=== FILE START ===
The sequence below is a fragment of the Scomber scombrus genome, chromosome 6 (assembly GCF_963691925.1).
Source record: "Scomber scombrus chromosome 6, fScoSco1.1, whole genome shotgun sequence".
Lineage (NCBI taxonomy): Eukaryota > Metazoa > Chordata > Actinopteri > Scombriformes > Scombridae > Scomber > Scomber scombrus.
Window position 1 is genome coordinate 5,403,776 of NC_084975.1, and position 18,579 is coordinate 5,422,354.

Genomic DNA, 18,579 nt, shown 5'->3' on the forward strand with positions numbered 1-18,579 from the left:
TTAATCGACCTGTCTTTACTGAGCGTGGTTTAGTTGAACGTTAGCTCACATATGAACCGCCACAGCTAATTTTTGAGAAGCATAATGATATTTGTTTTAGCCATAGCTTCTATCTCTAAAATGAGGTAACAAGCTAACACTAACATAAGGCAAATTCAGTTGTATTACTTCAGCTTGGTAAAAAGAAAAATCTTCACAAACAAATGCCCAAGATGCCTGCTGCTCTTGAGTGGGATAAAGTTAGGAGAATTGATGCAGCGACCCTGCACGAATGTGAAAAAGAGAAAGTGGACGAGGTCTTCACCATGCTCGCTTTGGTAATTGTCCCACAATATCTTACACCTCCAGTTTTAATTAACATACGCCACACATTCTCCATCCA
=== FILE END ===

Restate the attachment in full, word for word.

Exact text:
The sequence below is a fragment of the Scomber scombrus genome, chromosome 6 (assembly GCF_963691925.1).
Source record: "Scomber scombrus chromosome 6, fScoSco1.1, whole genome shotgun sequence".
Lineage (NCBI taxonomy): Eukaryota > Metazoa > Chordata > Actinopteri > Scombriformes > Scombridae > Scomber > Scomber scombrus.
Window position 1 is genome coordinate 5,403,776 of NC_084975.1, and position 18,579 is coordinate 5,422,354.

Genomic DNA, 18,579 nt, shown 5'->3' on the forward strand with positions numbered 1-18,579 from the left:
TTAATCGACCTGTCTTTACTGAGCGTGGTTTAGTTGAACGTTAGCTCACATATGAACCGCCACAGCTAATTTTTGAGAAGCATAATGATATTTGTTTTAGCCATAGCTTCTATCTCTAAAATGAGGTAACAAGCTAACACTAACATAAGGCAAATTCAGTTGTATTACTTCAGCTTGGTAAAAAGAAAAATCTTCACAAACAAATGCCCAAGATGCCTGCTGCTCTTGAGTGGGATAAAGTTAGGAGAATTGATGCAGCGACCCTGCACGAATGTGAAAAAGAGAAAGTGGACGAGGTCTTCACCATGCTCGCTTTGGTAATTGTCCCACAATATCTTACACCTCCAGTTTTAATTAACATACGCCACACATTCTCCATCCA